"Gallup polling on the topic shows Republicans have overwhelmingly negative views of the healthcare law, and Democrats, overwhelmingly positive. Specifically, 71 percent of Democrats said it was a good thing the law passed and 81 percent of Republicans said it was a bad thing in Gallup's most recent update. Independents' views have been more variable, though more often than not they have tilted toward opposing it."

THE FALLOUT: ABC's Jake Tapper and Terry Moran discuss the landmark Supreme Court decision on "Good Morning America" today. WATCH:

TICK TOCK: HOW THE PRESIDENT HEARD. From ABC's Jake Tapper at the White House:

President Obama was just outside the Oval Office Thursday morning when he got the news - erroneous, as it turned out - that the U.S. Supreme Court had struck down the individual mandate in his signature health care law, deeming it unconstitutional. Standing with White House chief of staff Jack Lew and looking at a television in the "Outer Oval" featuring a split screen of four different networks, the president saw graphics on the screens of the first two cable news networks to break the news - CNN and Fox News Channel - announcing, wrongly, that he had lost.

Senior administration officials say the president was calm. A couple minutes later, White House counsel Kathy Ruemmler came to Outer Oval and gave him two thumbs-up. Ruemmler had gotten the correct information from a White House lawyer at the Supreme Court and from "The Affordable Care Act has been upheld by the court," Ruemmler told the president, a senior administration official recalled. "There were five votes finding it valid under Congress's taxing power." There was some "cognitive dissonance" given what was on the cable news screens, an official said. The president hugged Ruemmler, officials recalled. He then called Solicitor General Donald B. Verrilli to congratulate him.


ABC'S RICK KLEIN: Chief Justice John Roberts took the very long view in crafting a ruling like an umpire who knows he has plenty of innings left on the field. But his fellow Republicans are playing for keeps now - and he's given them a fresh reason for exuberance in congressional races, if perhaps not at the presidential level. When the euphoria clears for Democrats, those in tight races will have more to answer for than if the health care law was gone. The congressional battle is the only one left now, meaning the question of whether candidates would support repeal - of everything including a brand new "tax" - is newly relevant going into summer.

A WORD FROM BILL BURTON: "Romney has made deceptive attacks on the President's health care law a central part of his stump," said Bill Burton, the head of the pro-Obama super PAC Priorities USA in response to the 2008 debate clip, "but just a few years ago Romney bragged about the big tax penalty in his health care plan."

FLASHBACK: OBAMA SAYS INDIVIDUAL MANDATE IS NOT A TAX. The Supreme Court ruled 5-4 that President Obama's health-care law is constitutional because the "individual mandate" - the penalty individuals must pay for not buying health insurance - can be considered a tax. As Congress crafted the law, there was some dispute over whether or not to consider the mandate a "tax" or a "penalty." In an interview with ABC's George Stephanopoulos back in September, 2009, President Obama maintained that the mandate was not a tax. WATCH:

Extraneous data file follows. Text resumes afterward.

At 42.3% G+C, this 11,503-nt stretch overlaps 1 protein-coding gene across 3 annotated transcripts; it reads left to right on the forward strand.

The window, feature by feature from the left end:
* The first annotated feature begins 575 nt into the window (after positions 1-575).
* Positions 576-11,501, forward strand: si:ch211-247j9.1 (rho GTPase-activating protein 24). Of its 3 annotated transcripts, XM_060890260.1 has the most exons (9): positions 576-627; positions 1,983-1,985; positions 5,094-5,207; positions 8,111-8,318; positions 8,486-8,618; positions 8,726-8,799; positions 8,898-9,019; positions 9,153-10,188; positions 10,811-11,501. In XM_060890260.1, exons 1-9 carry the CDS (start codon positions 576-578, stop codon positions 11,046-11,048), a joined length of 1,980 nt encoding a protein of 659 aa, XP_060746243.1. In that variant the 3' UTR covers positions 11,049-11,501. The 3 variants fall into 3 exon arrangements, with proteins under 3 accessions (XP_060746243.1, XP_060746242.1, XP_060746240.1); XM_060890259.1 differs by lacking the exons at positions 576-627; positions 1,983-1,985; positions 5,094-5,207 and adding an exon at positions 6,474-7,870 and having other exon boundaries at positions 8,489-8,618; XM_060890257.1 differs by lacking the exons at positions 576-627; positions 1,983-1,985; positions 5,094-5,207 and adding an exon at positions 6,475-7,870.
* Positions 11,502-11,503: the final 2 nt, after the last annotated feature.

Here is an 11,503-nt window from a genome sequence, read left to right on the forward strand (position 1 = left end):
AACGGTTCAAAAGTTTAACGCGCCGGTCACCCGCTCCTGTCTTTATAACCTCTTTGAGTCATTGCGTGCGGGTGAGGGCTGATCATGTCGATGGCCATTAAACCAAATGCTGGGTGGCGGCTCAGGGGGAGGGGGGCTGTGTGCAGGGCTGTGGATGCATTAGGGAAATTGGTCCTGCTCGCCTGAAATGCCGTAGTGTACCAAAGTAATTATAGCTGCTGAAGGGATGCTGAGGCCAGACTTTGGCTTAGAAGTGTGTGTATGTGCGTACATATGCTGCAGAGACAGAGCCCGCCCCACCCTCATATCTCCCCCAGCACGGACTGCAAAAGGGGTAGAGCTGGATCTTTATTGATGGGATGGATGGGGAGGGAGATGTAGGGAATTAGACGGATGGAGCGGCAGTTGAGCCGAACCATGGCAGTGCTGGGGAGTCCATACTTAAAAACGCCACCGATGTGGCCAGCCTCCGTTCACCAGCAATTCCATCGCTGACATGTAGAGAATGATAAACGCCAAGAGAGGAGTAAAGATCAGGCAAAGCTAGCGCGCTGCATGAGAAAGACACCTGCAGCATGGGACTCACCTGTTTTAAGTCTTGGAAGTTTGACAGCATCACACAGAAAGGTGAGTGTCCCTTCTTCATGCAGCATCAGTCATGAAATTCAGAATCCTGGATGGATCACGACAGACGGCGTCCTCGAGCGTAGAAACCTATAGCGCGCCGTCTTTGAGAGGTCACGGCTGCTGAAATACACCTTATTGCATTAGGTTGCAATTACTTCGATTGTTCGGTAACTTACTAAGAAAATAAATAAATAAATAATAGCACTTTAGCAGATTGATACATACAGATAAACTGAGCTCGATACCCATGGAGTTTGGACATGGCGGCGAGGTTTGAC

A LAW OF UNINTENDED CONSEQUENCES. "[While] the law's mandate may pass legal muster, it remains unpopular. And as part of the decision to uphold the law, Chief Justice John Roberts may have made it even more toxic, determining that it was a tax," wrote The Huffington Post's Sam Stein and Ryan Grim. "Policy experts said they remain concerned about components of the legislation, including looming cuts in Medicare payments to hospitals and other providers, while Democrats have exhibited general wariness with championing it on the campaign stump. Democrats won today's battle, but the war over health care remains unsettled. 'I'm politically glad,' said Howard Dean, the former Democratic National Committee chairman. 'I think the fact that the Supreme Court legitimized it and the charge was led by John Roberts makes it much harder for Republicans. I feel like it would be hard to run around and scream about socialism when John Roberts voted for the bill.' … 'It doesn't end the discontent' with the health care system, said Rep. Jerry Nadler (D-N.Y.). 'I knew when I voted for this bill, it was a first step - not nearly satisfactory in many ways - but a first step, and a major first step.'"

THIS WEEK ON "THIS WEEK": VICKI KENNEDY, JACK LEW, PAUL RYAN. Vicki Kennedy, the widow of former Sen. Ted Kennedy, a driving force behind the push for health care reform, speaks exclusively with George Stephanopoulos Sunday on "This Week," in her first interview following the Supreme Court's landmark ruling upholding the Affordable Care Act. Plus, White House chief of staff Jack Lew and House Budget Committee chairman Paul Ryan, R-Wis., react to the Supreme Court's blockbuster decision to uphold President Obama's signature piece of legislation, and discuss what happens next in the battle over health care reform.